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What is "Q" and “Q+5%” in Dissolution

Drug dissolution is a critical attribute of any pharmaceutical product, and it plays a vital role in setting product specifications. The term "Q" is commonly used to express these specifications, and in this article, we will delve into the significance of "Q" and how it is used in designing these specifications.


Hello, I'm Bhaskar Napte, the founder of Pharma Growth Hub. In this article, we'll explore the concept of "Q" and its role in pharmaceutical dissolution specifications.

Defining "Q":

To understand "Q," let's refer to official pharmacopoeias. In the United States Pharmacopeia (USP) General Chapter 711, "Q" is defined as the amount of dissolved active ingredient specified in an individual monograph, expressed as a percentage of the labeled content of the dosage unit. In essence, "Q" represents the percentage of the active pharmaceutical ingredient (API) dissolved during the dissolution process.

In the context of the European Pharmacopoeia (EP), General chapter 2.9.3, the definition of "Q" remains consistent. It is the specified amount of dissolved active substance expressed as a percentage of the labeled content. This underscores the importance of expressing dissolution in terms of percentages.

Calculating "Q" Values:

Dissolution specifications are not typically set at a single step. For immediate-release dosage forms, they may be defined at three different stages (S1, S2, S3), or for modified-release dosage forms, at L1, L2, and L3. Let's examine how "Q" values are calculated using an example.

Assuming our "Q" value is set at 85%, here's how acceptance criteria would be determined at each stage:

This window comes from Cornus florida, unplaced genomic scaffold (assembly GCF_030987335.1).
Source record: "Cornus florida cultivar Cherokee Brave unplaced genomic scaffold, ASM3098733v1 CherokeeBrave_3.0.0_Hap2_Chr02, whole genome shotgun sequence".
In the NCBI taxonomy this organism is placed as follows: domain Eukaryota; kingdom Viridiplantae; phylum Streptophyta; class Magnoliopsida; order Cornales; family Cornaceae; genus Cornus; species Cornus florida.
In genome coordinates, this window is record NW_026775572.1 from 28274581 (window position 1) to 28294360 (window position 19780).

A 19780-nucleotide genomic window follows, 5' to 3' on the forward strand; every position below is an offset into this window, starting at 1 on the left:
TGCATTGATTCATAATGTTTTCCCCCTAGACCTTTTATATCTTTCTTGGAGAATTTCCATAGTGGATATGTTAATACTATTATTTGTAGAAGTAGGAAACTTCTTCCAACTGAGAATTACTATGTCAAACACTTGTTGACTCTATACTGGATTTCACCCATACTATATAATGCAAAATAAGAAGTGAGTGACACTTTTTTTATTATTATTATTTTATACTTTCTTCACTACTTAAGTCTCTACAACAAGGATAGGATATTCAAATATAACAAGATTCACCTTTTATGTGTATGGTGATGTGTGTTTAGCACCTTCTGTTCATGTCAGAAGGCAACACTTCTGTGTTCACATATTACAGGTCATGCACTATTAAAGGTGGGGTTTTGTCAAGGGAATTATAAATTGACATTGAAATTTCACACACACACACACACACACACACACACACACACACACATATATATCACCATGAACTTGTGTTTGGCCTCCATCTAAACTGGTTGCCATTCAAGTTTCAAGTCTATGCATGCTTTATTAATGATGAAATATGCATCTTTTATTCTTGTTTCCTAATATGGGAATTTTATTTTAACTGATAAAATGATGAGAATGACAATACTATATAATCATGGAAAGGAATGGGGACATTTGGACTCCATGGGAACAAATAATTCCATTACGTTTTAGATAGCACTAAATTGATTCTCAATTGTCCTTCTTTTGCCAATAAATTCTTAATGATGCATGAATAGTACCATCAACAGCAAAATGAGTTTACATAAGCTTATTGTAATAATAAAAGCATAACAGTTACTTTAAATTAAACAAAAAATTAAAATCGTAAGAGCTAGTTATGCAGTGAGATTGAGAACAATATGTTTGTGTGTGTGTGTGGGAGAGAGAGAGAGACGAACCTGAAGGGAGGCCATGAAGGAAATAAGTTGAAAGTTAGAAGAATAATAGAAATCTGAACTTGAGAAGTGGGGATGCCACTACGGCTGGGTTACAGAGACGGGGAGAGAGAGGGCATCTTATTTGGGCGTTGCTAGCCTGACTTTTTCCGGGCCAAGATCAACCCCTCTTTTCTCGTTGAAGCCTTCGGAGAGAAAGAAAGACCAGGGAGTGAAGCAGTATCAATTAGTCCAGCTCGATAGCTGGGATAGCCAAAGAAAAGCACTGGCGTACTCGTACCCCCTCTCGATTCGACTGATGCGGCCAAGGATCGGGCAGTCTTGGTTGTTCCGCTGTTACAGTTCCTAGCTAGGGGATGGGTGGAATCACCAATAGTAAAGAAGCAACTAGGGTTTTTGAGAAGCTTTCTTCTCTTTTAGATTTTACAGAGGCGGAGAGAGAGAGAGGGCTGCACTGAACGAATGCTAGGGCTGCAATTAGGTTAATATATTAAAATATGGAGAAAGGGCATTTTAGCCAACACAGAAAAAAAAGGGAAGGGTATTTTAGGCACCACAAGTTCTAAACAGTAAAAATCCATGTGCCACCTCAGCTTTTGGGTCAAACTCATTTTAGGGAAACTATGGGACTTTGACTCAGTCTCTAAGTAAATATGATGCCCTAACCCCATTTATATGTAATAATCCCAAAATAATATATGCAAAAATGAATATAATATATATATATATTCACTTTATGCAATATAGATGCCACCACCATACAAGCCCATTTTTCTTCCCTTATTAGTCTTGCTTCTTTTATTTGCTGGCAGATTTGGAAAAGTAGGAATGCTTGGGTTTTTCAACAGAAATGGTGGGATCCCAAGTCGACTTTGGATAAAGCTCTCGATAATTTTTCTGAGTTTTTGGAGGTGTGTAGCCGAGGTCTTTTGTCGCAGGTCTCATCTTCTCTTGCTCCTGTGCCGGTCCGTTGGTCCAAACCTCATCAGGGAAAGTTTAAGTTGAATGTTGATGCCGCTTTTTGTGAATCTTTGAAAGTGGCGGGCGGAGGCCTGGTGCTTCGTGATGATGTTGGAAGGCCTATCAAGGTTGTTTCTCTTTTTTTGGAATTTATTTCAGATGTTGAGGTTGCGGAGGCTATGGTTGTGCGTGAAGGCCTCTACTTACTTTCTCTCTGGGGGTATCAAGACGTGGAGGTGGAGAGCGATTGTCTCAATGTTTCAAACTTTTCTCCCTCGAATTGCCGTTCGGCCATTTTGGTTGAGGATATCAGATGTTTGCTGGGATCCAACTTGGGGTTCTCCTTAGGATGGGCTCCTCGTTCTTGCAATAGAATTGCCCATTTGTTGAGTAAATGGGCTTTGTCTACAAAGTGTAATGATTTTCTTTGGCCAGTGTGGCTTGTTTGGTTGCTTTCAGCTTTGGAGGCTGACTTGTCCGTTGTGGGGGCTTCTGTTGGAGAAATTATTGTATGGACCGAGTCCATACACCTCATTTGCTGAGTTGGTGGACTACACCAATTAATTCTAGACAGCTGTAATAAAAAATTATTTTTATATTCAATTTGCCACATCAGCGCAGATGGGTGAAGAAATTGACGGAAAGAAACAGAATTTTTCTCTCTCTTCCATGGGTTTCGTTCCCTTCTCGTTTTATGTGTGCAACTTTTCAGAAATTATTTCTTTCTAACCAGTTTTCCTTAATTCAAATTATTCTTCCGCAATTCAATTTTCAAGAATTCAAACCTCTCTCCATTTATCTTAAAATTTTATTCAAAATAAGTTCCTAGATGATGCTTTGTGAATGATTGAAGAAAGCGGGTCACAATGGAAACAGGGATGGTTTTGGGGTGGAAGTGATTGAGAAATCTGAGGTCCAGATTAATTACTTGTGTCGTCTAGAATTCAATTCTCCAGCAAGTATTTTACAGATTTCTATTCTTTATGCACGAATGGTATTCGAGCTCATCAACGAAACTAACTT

1) S1 Stage:

  • Six units need to be tested.

  • Acceptance criteria: All six units must have dissolution results greater than "Q" + 5%. In this case, that would be 90%. If all units meet this criterion, the product complies with the specification at S1.

2) S2 Stage:

  • If one or two units fail at S1, an additional six units are tested.

  • Acceptance criteria: The average of all 12 units (6 from S1 and 6 from S2) should be equal to or greater than "Q" (85%). Individual units can be lower, but none should fall below "Q" - 15%, which in this case is 70%.

3) S3 Stage:

  • If any units fail at S2, 12 more units are tested, totaling 24 units (S1 + S2 + S3).

  • Acceptance criteria: The average of all 24 units should be equal to or greater than "Q" (85%). Similar to S2, not more than two units should fall below "Q" - 15%, and none should be less than "Q" - 25%

Why the "+5%" at S1 Stage:

At the S1 stage, the "+5%" is added to the "Q" value to ensure stringent criteria are met. This adjustment is necessary because, during S1, only six units are tested, providing limited statistical confidence. As we move to S2 and S3 stages with larger sample sizes (12 and 24 units, respectively), we can rely more on the "Q" value itself, as statistical confidence increases.


Understanding "Q" in dissolution specifications is crucial for ensuring the quality and effectiveness of pharmaceutical products. The multi-stage approach allows for a comprehensive assessment of dissolution performance, taking into account statistical confidence and ensuring product compliance with established standards.

I welcome your thoughts and comments on this important aspect of pharmaceutical quality. Thank you for reading.


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Apr 22

But why 5% only and not 7 % or 8% . Pls answer?

Apr 22
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As per EMA the acceptance criterion Q value is usually set between 75 to 85 with increament of 5 percentage. So the next stringent interval used to considered i.e. Q+5 as at S1 stage the confident level is low.

While it is not required in case of S2 and S3 as the population size is more where the confident level is comparatively high.

This is my understanding...


Rated 4 out of 5 stars.

Can you explain me why we are taking multiple of 6 unit to perform Dissolution test?

As well for Content Uniformity 10 & 20 units has to be taken for multiple stages.

Pls elobrate the exact reason behind that.

Thank you so much in advance.


Apr 22
Rated 5 out of 5 stars.

Thank you sir for this article. I missed your webinar due office work load and timings. Please make such type of articles,which will help us to gain our knowledge.

Apr 22
Replying to

Fully clear cut concept

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